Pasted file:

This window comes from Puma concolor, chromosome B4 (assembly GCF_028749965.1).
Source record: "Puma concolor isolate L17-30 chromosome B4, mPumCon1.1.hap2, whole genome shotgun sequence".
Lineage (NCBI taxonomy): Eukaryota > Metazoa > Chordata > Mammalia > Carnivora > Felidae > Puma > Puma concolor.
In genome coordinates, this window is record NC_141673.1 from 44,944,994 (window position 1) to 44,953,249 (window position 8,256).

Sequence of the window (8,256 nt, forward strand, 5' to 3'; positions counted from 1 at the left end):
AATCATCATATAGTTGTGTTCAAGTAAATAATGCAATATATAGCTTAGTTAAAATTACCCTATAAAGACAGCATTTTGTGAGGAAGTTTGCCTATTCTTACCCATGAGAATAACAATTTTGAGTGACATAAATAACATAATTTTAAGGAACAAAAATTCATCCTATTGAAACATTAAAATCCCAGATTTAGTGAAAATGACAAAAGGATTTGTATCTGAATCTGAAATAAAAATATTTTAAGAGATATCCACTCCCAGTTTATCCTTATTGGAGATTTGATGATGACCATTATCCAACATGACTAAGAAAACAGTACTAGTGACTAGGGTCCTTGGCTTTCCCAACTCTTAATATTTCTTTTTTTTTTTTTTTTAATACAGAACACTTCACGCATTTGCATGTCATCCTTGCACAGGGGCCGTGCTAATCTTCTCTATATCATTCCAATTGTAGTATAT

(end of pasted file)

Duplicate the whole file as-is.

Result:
This window comes from Puma concolor, chromosome B4 (assembly GCF_028749965.1).
Source record: "Puma concolor isolate L17-30 chromosome B4, mPumCon1.1.hap2, whole genome shotgun sequence".
Lineage (NCBI taxonomy): Eukaryota > Metazoa > Chordata > Mammalia > Carnivora > Felidae > Puma > Puma concolor.
In genome coordinates, this window is record NC_141673.1 from 44,944,994 (window position 1) to 44,953,249 (window position 8,256).

Sequence of the window (8,256 nt, forward strand, 5' to 3'; positions counted from 1 at the left end):
AATCATCATATAGTTGTGTTCAAGTAAATAATGCAATATATAGCTTAGTTAAAATTACCCTATAAAGACAGCATTTTGTGAGGAAGTTTGCCTATTCTTACCCATGAGAATAACAATTTTGAGTGACATAAATAACATAATTTTAAGGAACAAAAATTCATCCTATTGAAACATTAAAATCCCAGATTTAGTGAAAATGACAAAAGGATTTGTATCTGAATCTGAAATAAAAATATTTTAAGAGATATCCACTCCCAGTTTATCCTTATTGGAGATTTGATGATGACCATTATCCAACATGACTAAGAAAACAGTACTAGTGACTAGGGTCCTTGGCTTTCCCAACTCTTAATATTTCTTTTTTTTTTTTTTTTAATACAGAACACTTCACGCATTTGCATGTCATCCTTGCACAGGGGCCGTGCTAATCTTCTCTATATCATTCCAATTGTAGTATAT